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Google is rolling out RCS, the successor to SMS, on the Sprint network

Ken Wolter /123rf
In a mobile world full of capable messaging apps such as Allo, Snapchat, Line, WeChat, and others, plain old text messaging seems a bit antiquated by comparison. Due to the technological constraints imposed by simple messaging service (SMS), the cellular standard which powers basic text messaging, cellular messaging lacks support for the sort of animations, videos, and stickers which most clients boast. But that’s about to change. On Friday, Google announced that it will begin rolling out an advanced texting standard called rich client messaging, or RCS, to Android phones on the Sprint network.

RCS is best described as text messaging on steroids — basically, it’s a modernized version of SMS that brings the aging standard up to par with clients like iMessage and Facebook Messenger. It supports features like group chats, read receipts (timestamps that indicate when a message has been received and seen), high-resolution photo sharing, and typing indicators (the animations that indicate when chat participants are pecking out sentences). It can transmit images and videos up to 100 times larger than multimedia text messaging, the outgoing standard that currently performs that legwork. And it features robust support for group messaging, including the ability to name groups, add new members, and leave existing groups.

The upgrade will begin in earnest later this year. Sprint subscribers with Android devices running KitKat 4.4 will see RCS become available in the coming weeks, provided they’ve installed Google’s Messaging application from Android’s Play Store app market and selected it as their default messaging app. Select LG and Nexus phones, meanwhile, will be “automatically upgraded” to RCS through a forthcoming app update. And owners of Google’s Pixel devices, which ship with Messenger preloaded, will have access to RCS as long as they don’t switch their default messaging app to another client.

Eligible users will be notified via popup message when RCS becomes available. From within Messenger, they’ll be able to toggle a few of the standard’s features including read receipts, typing indicators, and whether or not data’s used for messaging.

Taking advantage of RCS won’t be nearly as complicated in the future. Beginning next year, all Android devices sold by Sprint will come with Messenger configured as the default texting app.

The launch is the fruit of Google’s Jibe Mobile purchase. The company’s technology, which Google acquired late last year, forms the framework of Google’s Universal RCS platform, a standardized text messaging platform the company announced at Mobile World Congress in February. In a speech to attendees, a Google representative promised a “consistent” and “inter-operable” version of the RCS spec that would work with non-Android devices and integrate with third-party APIs and open source tools.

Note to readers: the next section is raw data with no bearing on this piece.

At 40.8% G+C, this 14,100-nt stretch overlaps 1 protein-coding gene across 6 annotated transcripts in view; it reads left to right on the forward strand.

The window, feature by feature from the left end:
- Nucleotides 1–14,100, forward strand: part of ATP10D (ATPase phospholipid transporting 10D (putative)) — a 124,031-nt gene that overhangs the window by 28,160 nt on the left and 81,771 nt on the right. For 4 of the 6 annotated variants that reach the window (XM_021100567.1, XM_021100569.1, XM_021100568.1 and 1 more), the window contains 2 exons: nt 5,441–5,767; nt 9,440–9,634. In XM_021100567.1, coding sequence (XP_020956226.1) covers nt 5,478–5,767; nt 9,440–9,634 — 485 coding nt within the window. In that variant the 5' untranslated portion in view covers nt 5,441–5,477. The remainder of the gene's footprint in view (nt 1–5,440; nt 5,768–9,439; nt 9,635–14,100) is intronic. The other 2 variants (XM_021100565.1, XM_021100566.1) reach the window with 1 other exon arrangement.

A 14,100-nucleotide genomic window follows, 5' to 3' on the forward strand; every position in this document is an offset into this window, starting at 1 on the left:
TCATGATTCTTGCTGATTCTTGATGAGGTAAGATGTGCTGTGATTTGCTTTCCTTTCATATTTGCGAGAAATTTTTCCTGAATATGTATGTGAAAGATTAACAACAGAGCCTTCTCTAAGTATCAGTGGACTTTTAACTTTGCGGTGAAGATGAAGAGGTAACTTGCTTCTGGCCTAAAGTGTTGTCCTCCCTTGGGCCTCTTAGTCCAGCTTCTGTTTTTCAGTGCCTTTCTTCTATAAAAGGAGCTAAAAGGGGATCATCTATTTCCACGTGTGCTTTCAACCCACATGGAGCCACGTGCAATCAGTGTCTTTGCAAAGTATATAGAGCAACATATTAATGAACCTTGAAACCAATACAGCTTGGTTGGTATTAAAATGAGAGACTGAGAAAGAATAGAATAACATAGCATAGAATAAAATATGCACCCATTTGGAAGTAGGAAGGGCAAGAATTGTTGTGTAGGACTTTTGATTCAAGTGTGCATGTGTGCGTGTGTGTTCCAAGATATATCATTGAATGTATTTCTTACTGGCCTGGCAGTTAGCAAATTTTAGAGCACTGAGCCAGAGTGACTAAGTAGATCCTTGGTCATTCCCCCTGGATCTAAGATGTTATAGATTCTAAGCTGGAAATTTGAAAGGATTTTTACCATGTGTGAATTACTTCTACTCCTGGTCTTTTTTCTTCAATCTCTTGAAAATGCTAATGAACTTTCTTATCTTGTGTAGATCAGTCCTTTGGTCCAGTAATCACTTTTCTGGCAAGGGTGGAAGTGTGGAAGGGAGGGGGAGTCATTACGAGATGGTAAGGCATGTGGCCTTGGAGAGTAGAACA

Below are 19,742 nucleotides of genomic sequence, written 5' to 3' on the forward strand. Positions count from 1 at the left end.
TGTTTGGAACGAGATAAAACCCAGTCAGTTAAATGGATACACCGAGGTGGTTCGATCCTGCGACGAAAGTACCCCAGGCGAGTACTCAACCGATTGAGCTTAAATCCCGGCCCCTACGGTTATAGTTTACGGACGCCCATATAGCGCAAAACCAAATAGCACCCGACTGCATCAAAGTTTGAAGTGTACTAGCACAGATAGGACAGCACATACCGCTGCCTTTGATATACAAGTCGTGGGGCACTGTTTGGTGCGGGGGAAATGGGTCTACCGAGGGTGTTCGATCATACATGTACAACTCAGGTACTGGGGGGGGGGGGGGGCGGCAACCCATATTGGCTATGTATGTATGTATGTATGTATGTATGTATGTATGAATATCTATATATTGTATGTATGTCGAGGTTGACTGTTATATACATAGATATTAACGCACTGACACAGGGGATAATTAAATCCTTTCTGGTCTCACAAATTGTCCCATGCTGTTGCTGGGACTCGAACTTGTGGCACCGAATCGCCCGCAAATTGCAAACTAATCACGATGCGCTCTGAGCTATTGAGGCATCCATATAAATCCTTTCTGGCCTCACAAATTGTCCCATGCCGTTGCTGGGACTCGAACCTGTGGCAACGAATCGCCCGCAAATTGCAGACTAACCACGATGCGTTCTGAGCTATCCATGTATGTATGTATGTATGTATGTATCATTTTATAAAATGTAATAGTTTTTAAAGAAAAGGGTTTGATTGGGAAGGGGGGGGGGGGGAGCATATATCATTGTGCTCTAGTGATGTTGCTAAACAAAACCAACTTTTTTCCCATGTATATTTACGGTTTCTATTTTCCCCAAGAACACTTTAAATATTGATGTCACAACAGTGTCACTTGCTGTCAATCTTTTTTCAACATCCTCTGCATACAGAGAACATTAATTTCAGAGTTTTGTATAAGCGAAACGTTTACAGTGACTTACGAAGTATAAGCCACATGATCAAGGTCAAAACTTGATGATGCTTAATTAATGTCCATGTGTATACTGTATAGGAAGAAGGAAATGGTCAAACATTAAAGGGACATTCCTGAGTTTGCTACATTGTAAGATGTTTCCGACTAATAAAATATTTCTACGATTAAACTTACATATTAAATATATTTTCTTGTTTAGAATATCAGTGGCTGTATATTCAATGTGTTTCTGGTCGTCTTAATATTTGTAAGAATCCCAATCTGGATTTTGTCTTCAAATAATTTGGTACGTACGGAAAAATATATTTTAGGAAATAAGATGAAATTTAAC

Indeed, Google’s RCS ambitious extend far beyond the Sprint network. The company intends to bring the spec to other carriers in the coming months, though it declines to say which.

But its hands are tied. RCS, unlike the messaging technologies behind internet-based clients like Facebook Messenger, requires support at the cellphone carrier level, and the uptake has been slow: only 49 carriers worldwide have adopted RCS since its debut in 2007. (A notable holdout in the U.S. is Verizon, the nation’s largest cellular provider.) Worse yet, fragmentation is beginning to emerge: many of those carriers are on an older version of RCS that’s only partial compatibility with the flavor that Sprint and others plan to implement.

And then there’s the elephant in the room: Google’s own internet-based messaging platforms, all of which eschew support for RCS in favor of older or proprietary alternatives. Google’s new Allo client, which comes pre-installed on Pixel phones, lacks robust support for cellular messaging. And Hangouts, the company’s all-in-one messaging client, has yet to implement RCS.

But all the same, the search giant appears committed, at least in part, to moving toward the promised future of RCS: platform-agnostic advanced text messaging. “[Text messaging] is one of the most ubiquitous forms of communication today, used by billions of people worldwide,” Amir Sarhangi, head of Google’s RCS efforts, wrote in a blog post. “We’re excited to see this first launch of RCS come to life, providing a better carrier messaging experience for millions of people in the U.S.”

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Kyle Wiggers
Former Digital Trends Contributor
Kyle Wiggers is a writer, Web designer, and podcaster with an acute interest in all things tech. When not reviewing gadgets…
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